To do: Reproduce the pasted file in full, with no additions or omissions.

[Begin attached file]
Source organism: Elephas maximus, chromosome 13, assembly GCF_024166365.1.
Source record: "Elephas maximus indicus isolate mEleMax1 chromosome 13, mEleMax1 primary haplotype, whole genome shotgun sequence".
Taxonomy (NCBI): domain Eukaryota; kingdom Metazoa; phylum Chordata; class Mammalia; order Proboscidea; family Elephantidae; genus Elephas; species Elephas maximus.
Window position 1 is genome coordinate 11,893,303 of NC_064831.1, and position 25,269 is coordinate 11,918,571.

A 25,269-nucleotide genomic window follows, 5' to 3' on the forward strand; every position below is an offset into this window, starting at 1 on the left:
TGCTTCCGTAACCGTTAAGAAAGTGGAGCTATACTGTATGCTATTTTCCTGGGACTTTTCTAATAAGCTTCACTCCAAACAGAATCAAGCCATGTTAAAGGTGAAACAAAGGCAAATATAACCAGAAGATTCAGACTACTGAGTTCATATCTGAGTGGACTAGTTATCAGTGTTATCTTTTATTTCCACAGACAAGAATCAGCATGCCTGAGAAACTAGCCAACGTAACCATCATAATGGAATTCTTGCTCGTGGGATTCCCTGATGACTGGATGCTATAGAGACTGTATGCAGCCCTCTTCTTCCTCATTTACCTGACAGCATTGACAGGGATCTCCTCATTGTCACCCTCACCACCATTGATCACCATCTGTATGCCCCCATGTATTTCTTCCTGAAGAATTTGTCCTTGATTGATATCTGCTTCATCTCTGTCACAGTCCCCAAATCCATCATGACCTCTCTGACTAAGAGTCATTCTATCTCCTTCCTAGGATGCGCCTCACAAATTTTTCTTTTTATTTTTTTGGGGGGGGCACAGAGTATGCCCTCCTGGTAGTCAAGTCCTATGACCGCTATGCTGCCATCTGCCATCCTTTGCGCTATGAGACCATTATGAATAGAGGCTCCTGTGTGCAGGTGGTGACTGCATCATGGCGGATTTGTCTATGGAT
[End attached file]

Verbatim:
Source organism: Elephas maximus, chromosome 13, assembly GCF_024166365.1.
Source record: "Elephas maximus indicus isolate mEleMax1 chromosome 13, mEleMax1 primary haplotype, whole genome shotgun sequence".
Taxonomy (NCBI): domain Eukaryota; kingdom Metazoa; phylum Chordata; class Mammalia; order Proboscidea; family Elephantidae; genus Elephas; species Elephas maximus.
Window position 1 is genome coordinate 11,893,303 of NC_064831.1, and position 25,269 is coordinate 11,918,571.

A 25,269-nucleotide genomic window follows, 5' to 3' on the forward strand; every position below is an offset into this window, starting at 1 on the left:
TGCTTCCGTAACCGTTAAGAAAGTGGAGCTATACTGTATGCTATTTTCCTGGGACTTTTCTAATAAGCTTCACTCCAAACAGAATCAAGCCATGTTAAAGGTGAAACAAAGGCAAATATAACCAGAAGATTCAGACTACTGAGTTCATATCTGAGTGGACTAGTTATCAGTGTTATCTTTTATTTCCACAGACAAGAATCAGCATGCCTGAGAAACTAGCCAACGTAACCATCATAATGGAATTCTTGCTCGTGGGATTCCCTGATGACTGGATGCTATAGAGACTGTATGCAGCCCTCTTCTTCCTCATTTACCTGACAGCATTGACAGGGATCTCCTCATTGTCACCCTCACCACCATTGATCACCATCTGTATGCCCCCATGTATTTCTTCCTGAAGAATTTGTCCTTGATTGATATCTGCTTCATCTCTGTCACAGTCCCCAAATCCATCATGACCTCTCTGACTAAGAGTCATTCTATCTCCTTCCTAGGATGCGCCTCACAAATTTTTCTTTTTATTTTTTTGGGGGGGGCACAGAGTATGCCCTCCTGGTAGTCAAGTCCTATGACCGCTATGCTGCCATCTGCCATCCTTTGCGCTATGAGACCATTATGAATAGAGGCTCCTGTGTGCAGGTGGTGACTGCATCATGGCGGATTTGTCTATGGAT